Priority - Priority is given to projects that achieve significant reduction in diesel emissions and exposure in areas designated as having poor air quality, and in areas receiving a disproportionate quantity of air pollution from diesel fleets. 

Frequently Asked Questions

Tribal Frequently Asked Questions (FAQ) (PDF) (6 pp, 191 K, June 5, 2018) will be updated weekly during the application period. Please e-mail your questions to cleandiesel@epa.gov and type "Tribal RFP Question" in the subject line. The deadline for submitting questions via email is Friday, August 24, 2018 at 4:00 p.m. ET. The estimated final posting of the FAQ document will be Wednesday, August 29, 2018 at 4:00 p.m. ET. All questions and answers, including those from all information sessions, will be added to this document.

Eligible Applicants

Under this solicitation, only tribal governments (or intertribal consortiums) or Alaskan native villages, which have jurisdiction over transportation or air quality, are eligible to apply for Tribal Clean Diesel grants.

Eligible Use of Funding

Eligible diesel vehicles, engines and equipment may include:

  • School buses
  • Class 5 – Class 8 heavy-duty highway vehicles
  • Locomotive engines
  • Marine engines
  • Nonroad engines, equipment or vehicles used in construction, handling of cargo (including at ports or airports), agriculture, mining or energy production (including stationary generators and pumps).

Grant funds may be used for clean diesel projects including:

Funds awarded under this program cannot be used to fund emissions reductions mandated under federal law. Equipment used for testing emissions or fueling infrastructure is not eligible for funding.

Please refer to the full RFP for specific information about this competition.

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Plug-in Vehicles Consumed Nearly Two Terawatt-hours of Electricity in 2017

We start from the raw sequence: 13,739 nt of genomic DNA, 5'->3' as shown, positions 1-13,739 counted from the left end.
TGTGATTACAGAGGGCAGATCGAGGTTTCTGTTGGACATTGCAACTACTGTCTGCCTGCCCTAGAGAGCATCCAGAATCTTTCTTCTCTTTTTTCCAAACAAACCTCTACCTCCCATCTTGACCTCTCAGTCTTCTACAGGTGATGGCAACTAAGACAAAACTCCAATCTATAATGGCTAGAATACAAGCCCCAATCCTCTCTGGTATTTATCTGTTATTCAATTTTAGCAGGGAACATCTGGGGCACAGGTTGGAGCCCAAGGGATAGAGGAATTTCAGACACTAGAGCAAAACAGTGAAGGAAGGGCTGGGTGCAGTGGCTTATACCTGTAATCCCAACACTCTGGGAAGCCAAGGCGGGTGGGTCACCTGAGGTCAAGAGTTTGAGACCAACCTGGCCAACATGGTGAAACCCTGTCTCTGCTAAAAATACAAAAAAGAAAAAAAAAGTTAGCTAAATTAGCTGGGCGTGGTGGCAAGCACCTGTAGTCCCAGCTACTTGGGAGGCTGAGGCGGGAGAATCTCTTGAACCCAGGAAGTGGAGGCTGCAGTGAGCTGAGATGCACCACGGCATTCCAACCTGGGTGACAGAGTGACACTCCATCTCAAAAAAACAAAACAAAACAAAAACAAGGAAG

Fact of the Week #1030

The amount of electricity consumed by plug-in electric vehicles (PEV) has increased nearly 100 times from 0.02 terawatt-hours in 2011 to 1.94 terawatt-hours in 2017. The share of electricity consumption from all-electric (BEV) increased compared to the electricity consumption from plug-in hybrid electric vehicles (PHEV). In 2017, BEVs accounted for about 57% of all PEV electricity consumption while PHEVs accounted for the remaining 43%.

 

Total electricity consumption by plug-in electric vehicles from 2010 to 2017

Source: Argonne National Laboratory, Impacts of Electrification of Light-Duty Vehicles in the United States, 2010-2017, ANL/ESD-18/1, January 2018.

Fact #1030 Dataset

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Louisiana Publishes Volkswagen Mitigation Plan

Louisiana's Mitigation plan has been published and is now open for comment. To view the plan and for more information, visit the LDEQ's Volkswagen web page. For more information or to comment on the state's plan, please email vwsettlement@la.gov.

Alert: LDEQ has extended the comment period on their proposed Mitigation Plan until July 11, 2018. Please send your comments to vwsettlement@la.gov

The Louisiana Department of Environmental Quality (LDEQ) was designated the lead agency (beneficiary) by the Office of Gov. John Bel Edwards. Three Louisiana state agencies were designated to receive equal shares of the fund: LDEQ, the Louisiana Department of Natural Resources (LDNR) and the Louisiana Department of Transportation and Development (LDOTD). These agencies were tasked to allocate the VW Mitigation Trust funds. The agencies, with public input, are proposing to pool their funds to target replacement of eligible diesel school buses. The bus replacement program will offer partial funding primarily to school districts to replace their buses with electric, alternative fuel, or high-efficiency diesel vehicles. LDOTD is proposing to use its share of the funds to replace eligible diesel vehicles and heavy equipment with new, less polluting engines.